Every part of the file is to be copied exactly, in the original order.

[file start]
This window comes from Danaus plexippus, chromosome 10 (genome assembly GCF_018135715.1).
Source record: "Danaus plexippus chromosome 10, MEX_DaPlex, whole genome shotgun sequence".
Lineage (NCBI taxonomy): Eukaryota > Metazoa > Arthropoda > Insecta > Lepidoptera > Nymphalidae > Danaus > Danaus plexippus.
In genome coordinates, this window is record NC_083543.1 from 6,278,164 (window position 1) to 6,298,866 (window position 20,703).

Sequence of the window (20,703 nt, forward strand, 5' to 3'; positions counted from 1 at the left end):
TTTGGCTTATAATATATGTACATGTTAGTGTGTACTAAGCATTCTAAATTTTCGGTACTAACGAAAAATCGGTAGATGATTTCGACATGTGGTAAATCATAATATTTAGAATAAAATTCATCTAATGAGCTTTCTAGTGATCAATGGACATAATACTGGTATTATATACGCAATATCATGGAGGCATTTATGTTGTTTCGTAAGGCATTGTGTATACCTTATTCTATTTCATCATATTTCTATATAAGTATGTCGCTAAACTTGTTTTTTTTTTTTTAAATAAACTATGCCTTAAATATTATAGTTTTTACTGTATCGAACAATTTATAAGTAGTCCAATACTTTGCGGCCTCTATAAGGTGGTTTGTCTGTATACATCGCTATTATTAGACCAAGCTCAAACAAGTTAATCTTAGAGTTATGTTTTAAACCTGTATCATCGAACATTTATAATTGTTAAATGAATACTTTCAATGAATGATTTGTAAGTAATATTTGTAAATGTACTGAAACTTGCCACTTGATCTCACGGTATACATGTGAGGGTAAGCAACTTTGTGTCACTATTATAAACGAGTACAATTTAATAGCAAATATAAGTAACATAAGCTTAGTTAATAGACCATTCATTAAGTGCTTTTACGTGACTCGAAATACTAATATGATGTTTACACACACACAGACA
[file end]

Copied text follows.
This window comes from Danaus plexippus, chromosome 10 (genome assembly GCF_018135715.1).
Source record: "Danaus plexippus chromosome 10, MEX_DaPlex, whole genome shotgun sequence".
Lineage (NCBI taxonomy): Eukaryota > Metazoa > Arthropoda > Insecta > Lepidoptera > Nymphalidae > Danaus > Danaus plexippus.
In genome coordinates, this window is record NC_083543.1 from 6,278,164 (window position 1) to 6,298,866 (window position 20,703).

Sequence of the window (20,703 nt, forward strand, 5' to 3'; positions counted from 1 at the left end):
TTTGGCTTATAATATATGTACATGTTAGTGTGTACTAAGCATTCTAAATTTTCGGTACTAACGAAAAATCGGTAGATGATTTCGACATGTGGTAAATCATAATATTTAGAATAAAATTCATCTAATGAGCTTTCTAGTGATCAATGGACATAATACTGGTATTATATACGCAATATCATGGAGGCATTTATGTTGTTTCGTAAGGCATTGTGTATACCTTATTCTATTTCATCATATTTCTATATAAGTATGTCGCTAAACTTGTTTTTTTTTTTTTAAATAAACTATGCCTTAAATATTATAGTTTTTACTGTATCGAACAATTTATAAGTAGTCCAATACTTTGCGGCCTCTATAAGGTGGTTTGTCTGTATACATCGCTATTATTAGACCAAGCTCAAACAAGTTAATCTTAGAGTTATGTTTTAAACCTGTATCATCGAACATTTATAATTGTTAAATGAATACTTTCAATGAATGATTTGTAAGTAATATTTGTAAATGTACTGAAACTTGCCACTTGATCTCACGGTATACATGTGAGGGTAAGCAACTTTGTGTCACTATTATAAACGAGTACAATTTAATAGCAAATATAAGTAACATAAGCTTAGTTAATAGACCATTCATTAAGTGCTTTTACGTGACTCGAAATACTAATATGATGTTTACACACACACAGACA